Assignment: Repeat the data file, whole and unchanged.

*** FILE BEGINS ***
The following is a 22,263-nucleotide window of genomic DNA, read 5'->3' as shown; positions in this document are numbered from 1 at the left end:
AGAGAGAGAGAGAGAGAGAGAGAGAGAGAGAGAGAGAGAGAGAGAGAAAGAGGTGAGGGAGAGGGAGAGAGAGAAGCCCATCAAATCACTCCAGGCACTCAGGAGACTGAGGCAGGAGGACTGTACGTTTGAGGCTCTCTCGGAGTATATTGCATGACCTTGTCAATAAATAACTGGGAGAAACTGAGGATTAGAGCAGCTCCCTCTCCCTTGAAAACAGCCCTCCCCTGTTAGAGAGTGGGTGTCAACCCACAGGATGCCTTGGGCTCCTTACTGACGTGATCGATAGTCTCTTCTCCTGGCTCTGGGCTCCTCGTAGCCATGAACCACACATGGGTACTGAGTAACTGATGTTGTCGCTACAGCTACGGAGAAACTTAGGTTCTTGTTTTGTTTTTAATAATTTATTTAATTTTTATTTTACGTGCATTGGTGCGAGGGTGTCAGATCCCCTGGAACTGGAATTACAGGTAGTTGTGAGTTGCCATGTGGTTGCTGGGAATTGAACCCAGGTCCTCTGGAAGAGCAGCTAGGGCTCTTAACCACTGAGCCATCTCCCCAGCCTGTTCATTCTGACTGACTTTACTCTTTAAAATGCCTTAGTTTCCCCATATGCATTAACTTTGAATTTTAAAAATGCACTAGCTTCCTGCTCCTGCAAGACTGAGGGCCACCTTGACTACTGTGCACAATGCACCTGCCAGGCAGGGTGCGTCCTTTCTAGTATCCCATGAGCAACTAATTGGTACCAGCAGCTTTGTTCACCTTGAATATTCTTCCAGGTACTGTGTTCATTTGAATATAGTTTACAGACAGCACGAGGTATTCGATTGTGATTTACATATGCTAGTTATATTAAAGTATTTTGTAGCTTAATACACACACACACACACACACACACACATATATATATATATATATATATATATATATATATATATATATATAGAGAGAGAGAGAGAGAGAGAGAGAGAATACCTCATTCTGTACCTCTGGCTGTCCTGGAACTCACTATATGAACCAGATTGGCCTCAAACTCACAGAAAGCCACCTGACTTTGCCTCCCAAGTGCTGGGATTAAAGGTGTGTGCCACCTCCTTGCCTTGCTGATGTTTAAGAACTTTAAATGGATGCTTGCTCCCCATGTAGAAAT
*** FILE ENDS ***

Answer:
The following is a 22,263-nucleotide window of genomic DNA, read 5'->3' as shown; positions in this document are numbered from 1 at the left end:
AGAGAGAGAGAGAGAGAGAGAGAGAGAGAGAGAGAGAGAGAGAGAGAAAGAGGTGAGGGAGAGGGAGAGAGAGAAGCCCATCAAATCACTCCAGGCACTCAGGAGACTGAGGCAGGAGGACTGTACGTTTGAGGCTCTCTCGGAGTATATTGCATGACCTTGTCAATAAATAACTGGGAGAAACTGAGGATTAGAGCAGCTCCCTCTCCCTTGAAAACAGCCCTCCCCTGTTAGAGAGTGGGTGTCAACCCACAGGATGCCTTGGGCTCCTTACTGACGTGATCGATAGTCTCTTCTCCTGGCTCTGGGCTCCTCGTAGCCATGAACCACACATGGGTACTGAGTAACTGATGTTGTCGCTACAGCTACGGAGAAACTTAGGTTCTTGTTTTGTTTTTAATAATTTATTTAATTTTTATTTTACGTGCATTGGTGCGAGGGTGTCAGATCCCCTGGAACTGGAATTACAGGTAGTTGTGAGTTGCCATGTGGTTGCTGGGAATTGAACCCAGGTCCTCTGGAAGAGCAGCTAGGGCTCTTAACCACTGAGCCATCTCCCCAGCCTGTTCATTCTGACTGACTTTACTCTTTAAAATGCCTTAGTTTCCCCATATGCATTAACTTTGAATTTTAAAAATGCACTAGCTTCCTGCTCCTGCAAGACTGAGGGCCACCTTGACTACTGTGCACAATGCACCTGCCAGGCAGGGTGCGTCCTTTCTAGTATCCCATGAGCAACTAATTGGTACCAGCAGCTTTGTTCACCTTGAATATTCTTCCAGGTACTGTGTTCATTTGAATATAGTTTACAGACAGCACGAGGTATTCGATTGTGATTTACATATGCTAGTTATATTAAAGTATTTTGTAGCTTAATACACACACACACACACACACACACACATATATATATATATATATATATATATATATATATATATATATATAGAGAGAGAGAGAGAGAGAGAGAGAGAATACCTCATTCTGTACCTCTGGCTGTCCTGGAACTCACTATATGAACCAGATTGGCCTCAAACTCACAGAAAGCCACCTGACTTTGCCTCCCAAGTGCTGGGATTAAAGGTGTGTGCCACCTCCTTGCCTTGCTGATGTTTAAGAACTTTAAATGGATGCTTGCTCCCCATGTAGAAAT